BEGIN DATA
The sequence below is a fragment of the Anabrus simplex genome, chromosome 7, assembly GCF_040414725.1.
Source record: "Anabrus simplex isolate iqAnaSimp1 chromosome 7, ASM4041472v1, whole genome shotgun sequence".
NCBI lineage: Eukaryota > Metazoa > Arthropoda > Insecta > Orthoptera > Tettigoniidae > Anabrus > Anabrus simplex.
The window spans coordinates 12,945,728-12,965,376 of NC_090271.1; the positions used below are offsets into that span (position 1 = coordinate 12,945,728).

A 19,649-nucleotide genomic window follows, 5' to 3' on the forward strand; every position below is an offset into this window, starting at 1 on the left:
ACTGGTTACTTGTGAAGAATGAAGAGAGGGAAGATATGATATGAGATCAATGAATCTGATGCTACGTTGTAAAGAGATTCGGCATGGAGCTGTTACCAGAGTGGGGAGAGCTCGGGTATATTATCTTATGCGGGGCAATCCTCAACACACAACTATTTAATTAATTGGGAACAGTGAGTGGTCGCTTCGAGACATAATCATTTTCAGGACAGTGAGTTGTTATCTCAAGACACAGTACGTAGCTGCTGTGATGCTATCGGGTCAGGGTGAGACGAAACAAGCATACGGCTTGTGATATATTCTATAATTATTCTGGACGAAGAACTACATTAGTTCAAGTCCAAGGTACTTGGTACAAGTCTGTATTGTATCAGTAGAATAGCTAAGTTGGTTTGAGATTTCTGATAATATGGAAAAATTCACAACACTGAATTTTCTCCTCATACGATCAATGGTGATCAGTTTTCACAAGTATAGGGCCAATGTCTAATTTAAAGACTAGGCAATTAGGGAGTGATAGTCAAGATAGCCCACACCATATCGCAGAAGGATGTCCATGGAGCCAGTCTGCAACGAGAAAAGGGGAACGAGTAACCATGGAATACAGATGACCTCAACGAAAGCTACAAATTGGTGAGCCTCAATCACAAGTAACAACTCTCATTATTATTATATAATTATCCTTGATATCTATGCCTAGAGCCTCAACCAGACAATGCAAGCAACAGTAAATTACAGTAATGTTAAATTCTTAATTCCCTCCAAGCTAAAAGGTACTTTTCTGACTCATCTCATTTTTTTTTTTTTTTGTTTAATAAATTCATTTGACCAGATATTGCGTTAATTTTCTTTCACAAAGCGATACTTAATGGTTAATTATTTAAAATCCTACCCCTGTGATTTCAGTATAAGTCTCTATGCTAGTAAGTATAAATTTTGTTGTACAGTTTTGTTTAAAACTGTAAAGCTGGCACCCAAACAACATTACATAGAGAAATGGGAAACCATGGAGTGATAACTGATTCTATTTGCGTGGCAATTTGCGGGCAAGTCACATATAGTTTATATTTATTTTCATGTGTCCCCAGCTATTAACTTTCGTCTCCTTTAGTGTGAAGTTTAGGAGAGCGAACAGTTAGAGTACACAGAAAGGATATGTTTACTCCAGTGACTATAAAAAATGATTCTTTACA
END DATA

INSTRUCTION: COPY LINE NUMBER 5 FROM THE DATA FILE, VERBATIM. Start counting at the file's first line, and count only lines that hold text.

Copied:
A 19,649-nucleotide genomic window follows, 5' to 3' on the forward strand; every position below is an offset into this window, starting at 1 on the left: